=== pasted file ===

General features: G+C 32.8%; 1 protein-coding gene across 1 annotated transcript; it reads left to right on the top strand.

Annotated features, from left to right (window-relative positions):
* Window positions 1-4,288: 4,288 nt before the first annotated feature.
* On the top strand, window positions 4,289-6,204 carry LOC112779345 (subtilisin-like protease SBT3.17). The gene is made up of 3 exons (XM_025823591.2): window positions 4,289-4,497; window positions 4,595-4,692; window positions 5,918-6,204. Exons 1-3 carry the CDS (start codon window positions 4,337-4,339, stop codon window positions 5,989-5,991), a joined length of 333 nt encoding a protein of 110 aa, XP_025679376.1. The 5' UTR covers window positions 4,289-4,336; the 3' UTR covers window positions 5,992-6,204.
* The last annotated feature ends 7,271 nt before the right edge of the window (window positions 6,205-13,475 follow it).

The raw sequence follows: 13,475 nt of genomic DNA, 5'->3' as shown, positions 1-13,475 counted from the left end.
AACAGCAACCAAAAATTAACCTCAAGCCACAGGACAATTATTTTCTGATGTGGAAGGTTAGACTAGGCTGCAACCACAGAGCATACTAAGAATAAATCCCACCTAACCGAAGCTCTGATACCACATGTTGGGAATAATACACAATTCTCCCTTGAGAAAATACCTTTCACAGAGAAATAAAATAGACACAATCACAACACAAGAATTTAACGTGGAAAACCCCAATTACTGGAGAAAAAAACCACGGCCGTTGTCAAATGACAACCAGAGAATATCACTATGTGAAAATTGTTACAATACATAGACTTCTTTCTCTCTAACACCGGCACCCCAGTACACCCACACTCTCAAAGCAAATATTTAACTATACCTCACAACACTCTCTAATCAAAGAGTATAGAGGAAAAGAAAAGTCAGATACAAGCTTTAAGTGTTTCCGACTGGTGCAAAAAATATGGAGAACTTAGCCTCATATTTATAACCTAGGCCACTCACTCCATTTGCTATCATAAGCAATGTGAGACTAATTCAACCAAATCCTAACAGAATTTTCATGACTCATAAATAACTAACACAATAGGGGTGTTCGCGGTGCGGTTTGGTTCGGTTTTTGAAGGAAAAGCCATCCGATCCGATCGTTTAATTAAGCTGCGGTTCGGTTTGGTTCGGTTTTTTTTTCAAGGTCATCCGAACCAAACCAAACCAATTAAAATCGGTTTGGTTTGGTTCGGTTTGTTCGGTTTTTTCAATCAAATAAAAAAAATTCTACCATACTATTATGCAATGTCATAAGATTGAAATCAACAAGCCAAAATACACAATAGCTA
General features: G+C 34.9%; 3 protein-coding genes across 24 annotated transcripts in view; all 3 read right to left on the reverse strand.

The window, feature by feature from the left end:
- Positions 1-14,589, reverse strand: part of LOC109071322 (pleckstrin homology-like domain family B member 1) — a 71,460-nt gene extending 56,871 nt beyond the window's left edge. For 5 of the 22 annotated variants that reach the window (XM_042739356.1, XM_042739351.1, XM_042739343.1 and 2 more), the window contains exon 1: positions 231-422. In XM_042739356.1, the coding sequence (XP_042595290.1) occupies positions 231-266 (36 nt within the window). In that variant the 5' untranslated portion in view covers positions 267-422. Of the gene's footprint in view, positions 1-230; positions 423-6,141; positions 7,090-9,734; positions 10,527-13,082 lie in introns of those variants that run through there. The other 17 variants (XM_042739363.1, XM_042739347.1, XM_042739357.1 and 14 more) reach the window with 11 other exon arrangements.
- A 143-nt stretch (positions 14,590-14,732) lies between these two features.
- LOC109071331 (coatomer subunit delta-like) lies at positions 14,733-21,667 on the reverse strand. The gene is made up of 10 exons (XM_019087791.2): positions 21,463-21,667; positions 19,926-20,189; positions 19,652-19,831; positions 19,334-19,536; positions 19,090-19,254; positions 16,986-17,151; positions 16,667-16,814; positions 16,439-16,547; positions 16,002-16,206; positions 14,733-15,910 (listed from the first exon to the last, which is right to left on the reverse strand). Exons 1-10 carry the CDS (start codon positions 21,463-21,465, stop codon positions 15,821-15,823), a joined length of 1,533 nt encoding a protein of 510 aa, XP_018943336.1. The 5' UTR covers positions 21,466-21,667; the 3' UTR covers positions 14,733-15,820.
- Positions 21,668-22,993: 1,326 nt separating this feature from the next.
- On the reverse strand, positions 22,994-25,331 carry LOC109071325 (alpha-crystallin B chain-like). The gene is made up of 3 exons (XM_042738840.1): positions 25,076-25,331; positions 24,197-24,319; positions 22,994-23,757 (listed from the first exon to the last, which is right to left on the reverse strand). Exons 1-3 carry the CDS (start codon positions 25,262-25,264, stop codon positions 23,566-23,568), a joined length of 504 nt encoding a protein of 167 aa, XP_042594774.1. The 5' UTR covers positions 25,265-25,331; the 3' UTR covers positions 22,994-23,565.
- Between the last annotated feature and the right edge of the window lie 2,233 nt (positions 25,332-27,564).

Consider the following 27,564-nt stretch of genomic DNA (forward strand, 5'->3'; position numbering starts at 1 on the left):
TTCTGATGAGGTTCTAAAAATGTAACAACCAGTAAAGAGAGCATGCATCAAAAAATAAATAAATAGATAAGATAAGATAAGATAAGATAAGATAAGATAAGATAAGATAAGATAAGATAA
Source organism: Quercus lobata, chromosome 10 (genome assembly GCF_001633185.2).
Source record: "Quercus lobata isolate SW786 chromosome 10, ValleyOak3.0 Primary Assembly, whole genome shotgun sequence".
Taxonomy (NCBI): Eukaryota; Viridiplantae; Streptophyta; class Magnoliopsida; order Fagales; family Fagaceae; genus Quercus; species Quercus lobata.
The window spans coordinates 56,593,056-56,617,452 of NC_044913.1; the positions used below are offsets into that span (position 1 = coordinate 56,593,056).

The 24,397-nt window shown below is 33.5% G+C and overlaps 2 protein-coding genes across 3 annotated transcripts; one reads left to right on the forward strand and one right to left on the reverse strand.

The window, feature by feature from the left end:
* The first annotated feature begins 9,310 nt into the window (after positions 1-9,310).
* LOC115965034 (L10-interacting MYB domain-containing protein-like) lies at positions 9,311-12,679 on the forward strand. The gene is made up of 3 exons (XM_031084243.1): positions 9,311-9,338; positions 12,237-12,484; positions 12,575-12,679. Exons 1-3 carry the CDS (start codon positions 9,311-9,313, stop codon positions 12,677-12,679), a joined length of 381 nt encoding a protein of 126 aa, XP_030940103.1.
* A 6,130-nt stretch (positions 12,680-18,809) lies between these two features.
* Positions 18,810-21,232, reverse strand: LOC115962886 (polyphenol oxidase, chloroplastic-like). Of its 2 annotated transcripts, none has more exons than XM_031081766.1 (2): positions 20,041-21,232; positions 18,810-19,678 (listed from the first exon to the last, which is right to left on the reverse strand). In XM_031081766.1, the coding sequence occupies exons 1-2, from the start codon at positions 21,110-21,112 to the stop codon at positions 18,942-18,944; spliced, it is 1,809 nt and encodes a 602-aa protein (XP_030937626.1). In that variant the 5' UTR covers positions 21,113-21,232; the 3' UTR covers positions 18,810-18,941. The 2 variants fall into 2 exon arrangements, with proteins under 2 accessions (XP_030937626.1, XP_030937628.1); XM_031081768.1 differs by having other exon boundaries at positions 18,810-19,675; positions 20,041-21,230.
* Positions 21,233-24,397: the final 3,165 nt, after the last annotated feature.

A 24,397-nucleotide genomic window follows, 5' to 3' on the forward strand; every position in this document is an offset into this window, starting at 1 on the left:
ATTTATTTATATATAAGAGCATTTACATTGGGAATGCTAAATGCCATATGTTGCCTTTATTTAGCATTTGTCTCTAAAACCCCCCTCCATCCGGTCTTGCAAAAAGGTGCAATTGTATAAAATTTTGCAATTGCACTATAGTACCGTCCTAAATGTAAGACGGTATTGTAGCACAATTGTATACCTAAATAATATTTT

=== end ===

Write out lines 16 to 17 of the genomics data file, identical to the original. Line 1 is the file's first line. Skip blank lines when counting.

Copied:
Consider the following 27,564-nt stretch of genomic DNA (forward strand, 5'->3'; position numbering starts at 1 on the left):
TTCTGATGAGGTTCTAAAAATGTAACAACCAGTAAAGAGAGCATGCATCAAAAAATAAATAAATAGATAAGATAAGATAAGATAAGATAAGATAAGATAAGATAAGATAAGATAAGATAA